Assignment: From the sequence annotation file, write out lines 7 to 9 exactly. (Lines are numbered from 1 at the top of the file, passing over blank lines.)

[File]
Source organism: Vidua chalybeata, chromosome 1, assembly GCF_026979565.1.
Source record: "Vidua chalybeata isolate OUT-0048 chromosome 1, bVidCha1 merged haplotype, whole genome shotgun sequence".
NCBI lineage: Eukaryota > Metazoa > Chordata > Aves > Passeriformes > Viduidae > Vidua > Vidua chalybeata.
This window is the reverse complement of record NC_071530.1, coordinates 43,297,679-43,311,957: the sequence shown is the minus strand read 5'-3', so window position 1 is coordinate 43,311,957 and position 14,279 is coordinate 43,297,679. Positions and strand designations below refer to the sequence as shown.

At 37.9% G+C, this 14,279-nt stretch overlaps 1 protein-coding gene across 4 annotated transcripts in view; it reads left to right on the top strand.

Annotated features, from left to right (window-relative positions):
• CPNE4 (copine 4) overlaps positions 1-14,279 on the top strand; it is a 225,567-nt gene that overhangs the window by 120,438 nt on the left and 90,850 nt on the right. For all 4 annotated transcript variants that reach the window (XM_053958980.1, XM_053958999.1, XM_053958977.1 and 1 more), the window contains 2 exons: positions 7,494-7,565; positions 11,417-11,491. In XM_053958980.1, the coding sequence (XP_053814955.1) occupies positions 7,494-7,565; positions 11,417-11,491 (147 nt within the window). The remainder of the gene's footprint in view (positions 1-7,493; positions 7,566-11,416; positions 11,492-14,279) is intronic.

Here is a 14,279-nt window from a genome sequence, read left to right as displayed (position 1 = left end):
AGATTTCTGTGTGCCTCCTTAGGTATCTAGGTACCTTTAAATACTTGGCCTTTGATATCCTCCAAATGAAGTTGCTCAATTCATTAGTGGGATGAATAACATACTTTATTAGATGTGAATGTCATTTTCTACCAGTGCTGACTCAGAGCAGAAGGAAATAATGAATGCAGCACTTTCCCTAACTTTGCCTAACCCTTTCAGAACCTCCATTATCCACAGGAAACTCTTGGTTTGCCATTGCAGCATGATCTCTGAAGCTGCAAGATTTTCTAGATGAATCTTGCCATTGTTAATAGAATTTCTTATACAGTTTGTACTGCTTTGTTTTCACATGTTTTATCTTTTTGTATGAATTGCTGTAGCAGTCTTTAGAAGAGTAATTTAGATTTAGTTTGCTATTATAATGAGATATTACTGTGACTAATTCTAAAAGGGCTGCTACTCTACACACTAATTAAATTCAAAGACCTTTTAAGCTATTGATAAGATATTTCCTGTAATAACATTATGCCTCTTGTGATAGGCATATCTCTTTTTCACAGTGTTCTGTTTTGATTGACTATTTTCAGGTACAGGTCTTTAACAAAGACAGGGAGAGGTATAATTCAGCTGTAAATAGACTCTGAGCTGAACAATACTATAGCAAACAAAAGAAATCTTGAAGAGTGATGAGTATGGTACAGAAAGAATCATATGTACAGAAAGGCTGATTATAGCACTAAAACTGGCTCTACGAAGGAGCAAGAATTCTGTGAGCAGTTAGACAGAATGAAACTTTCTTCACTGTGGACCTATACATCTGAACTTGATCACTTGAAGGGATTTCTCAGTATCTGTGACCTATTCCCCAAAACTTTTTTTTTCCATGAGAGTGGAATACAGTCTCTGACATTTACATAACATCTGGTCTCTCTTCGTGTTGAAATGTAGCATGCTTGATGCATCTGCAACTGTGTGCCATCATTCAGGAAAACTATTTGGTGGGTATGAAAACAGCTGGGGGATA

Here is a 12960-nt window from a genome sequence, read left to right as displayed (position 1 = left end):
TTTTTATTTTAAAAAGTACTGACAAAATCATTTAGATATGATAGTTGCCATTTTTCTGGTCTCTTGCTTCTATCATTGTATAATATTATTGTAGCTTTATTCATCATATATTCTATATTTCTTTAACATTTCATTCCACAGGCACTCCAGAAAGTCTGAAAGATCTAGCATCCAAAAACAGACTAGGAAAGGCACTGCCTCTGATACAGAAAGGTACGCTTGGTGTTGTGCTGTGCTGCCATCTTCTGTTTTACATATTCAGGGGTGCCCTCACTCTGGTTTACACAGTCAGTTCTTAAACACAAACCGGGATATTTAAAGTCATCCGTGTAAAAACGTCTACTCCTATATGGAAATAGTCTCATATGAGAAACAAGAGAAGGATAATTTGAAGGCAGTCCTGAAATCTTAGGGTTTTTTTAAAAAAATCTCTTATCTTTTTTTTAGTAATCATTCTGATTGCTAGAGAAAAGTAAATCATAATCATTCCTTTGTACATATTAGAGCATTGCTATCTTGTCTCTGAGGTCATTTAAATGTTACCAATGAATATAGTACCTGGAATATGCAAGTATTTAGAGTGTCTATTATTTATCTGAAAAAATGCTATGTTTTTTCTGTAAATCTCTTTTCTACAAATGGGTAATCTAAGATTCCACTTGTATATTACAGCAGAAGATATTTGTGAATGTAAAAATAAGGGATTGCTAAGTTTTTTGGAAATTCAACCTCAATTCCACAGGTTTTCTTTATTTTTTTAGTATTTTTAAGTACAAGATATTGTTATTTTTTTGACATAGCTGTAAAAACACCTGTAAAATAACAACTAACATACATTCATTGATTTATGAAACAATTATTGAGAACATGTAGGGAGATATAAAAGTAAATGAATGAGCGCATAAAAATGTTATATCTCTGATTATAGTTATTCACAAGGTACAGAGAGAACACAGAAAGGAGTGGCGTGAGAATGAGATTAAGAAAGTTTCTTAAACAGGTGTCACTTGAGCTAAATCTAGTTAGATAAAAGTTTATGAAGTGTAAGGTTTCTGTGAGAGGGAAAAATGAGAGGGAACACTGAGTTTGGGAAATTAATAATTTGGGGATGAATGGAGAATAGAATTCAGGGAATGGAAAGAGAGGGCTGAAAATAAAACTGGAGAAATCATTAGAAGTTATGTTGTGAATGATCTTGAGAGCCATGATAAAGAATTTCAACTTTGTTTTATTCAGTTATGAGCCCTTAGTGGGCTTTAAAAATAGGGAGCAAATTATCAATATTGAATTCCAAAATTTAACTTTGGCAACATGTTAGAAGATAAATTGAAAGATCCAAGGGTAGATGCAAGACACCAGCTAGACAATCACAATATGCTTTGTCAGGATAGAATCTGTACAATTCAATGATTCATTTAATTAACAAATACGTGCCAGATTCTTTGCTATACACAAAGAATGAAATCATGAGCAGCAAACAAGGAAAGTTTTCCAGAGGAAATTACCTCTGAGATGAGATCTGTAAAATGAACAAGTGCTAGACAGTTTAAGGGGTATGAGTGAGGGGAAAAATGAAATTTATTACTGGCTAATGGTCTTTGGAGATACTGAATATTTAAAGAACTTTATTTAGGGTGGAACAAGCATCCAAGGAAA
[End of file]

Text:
• CPNE4 (copine 4) overlaps positions 1-14,279 on the top strand; it is a 225,567-nt gene that overhangs the window by 120,438 nt on the left and 90,850 nt on the right. For all 4 annotated transcript variants that reach the window (XM_053958980.1, XM_053958999.1, XM_053958977.1 and 1 more), the window contains 2 exons: positions 7,494-7,565; positions 11,417-11,491. In XM_053958980.1, the coding sequence (XP_053814955.1) occupies positions 7,494-7,565; positions 11,417-11,491 (147 nt within the window). The remainder of the gene's footprint in view (positions 1-7,493; positions 7,566-11,416; positions 11,492-14,279) is intronic.

Here is a 14,279-nt window from a genome sequence, read left to right as displayed (position 1 = left end):
AGATTTCTGTGTGCCTCCTTAGGTATCTAGGTACCTTTAAATACTTGGCCTTTGATATCCTCCAAATGAAGTTGCTCAATTCATTAGTGGGATGAATAACATACTTTATTAGATGTGAATGTCATTTTCTACCAGTGCTGACTCAGAGCAGAAGGAAATAATGAATGCAGCACTTTCCCTAACTTTGCCTAACCCTTTCAGAACCTCCATTATCCACAGGAAACTCTTGGTTTGCCATTGCAGCATGATCTCTGAAGCTGCAAGATTTTCTAGATGAATCTTGCCATTGTTAATAGAATTTCTTATACAGTTTGTACTGCTTTGTTTTCACATGTTTTATCTTTTTGTATGAATTGCTGTAGCAGTCTTTAGAAGAGTAATTTAGATTTAGTTTGCTATTATAATGAGATATTACTGTGACTAATTCTAAAAGGGCTGCTACTCTACACACTAATTAAATTCAAAGACCTTTTAAGCTATTGATAAGATATTTCCTGTAATAACATTATGCCTCTTGTGATAGGCATATCTCTTTTTCACAGTGTTCTGTTTTGATTGACTATTTTCAGGTACAGGTCTTTAACAAAGACAGGGAGAGGTATAATTCAGCTGTAAATAGACTCTGAGCTGAACAATACTATAGCAAACAAAAGAAATCTTGAAGAGTGATGAGTATGGTACAGAAAGAATCATATGTACAGAAAGGCTGATTATAGCACTAAAACTGGCTCTACGAAGGAGCAAGAATTCTGTGAGCAGTTAGACAGAATGAAACTTTCTTCACTGTGGACCTATACATCTGAACTTGATCACTTGAAGGGATTTCTCAGTATCTGTGACCTATTCCCCAAAACTTTTTTTTTCCATGAGAGTGGAATACAGTCTCTGACATTTACATAACATCTGGTCTCTCTTCGTGTTGAAATGTAGCATGCTTGATGCATCTGCAACTGTGTGCCATCATTCAGGAAAACTATTTGGTGGGTATGAAAACAGCTGGGGGATA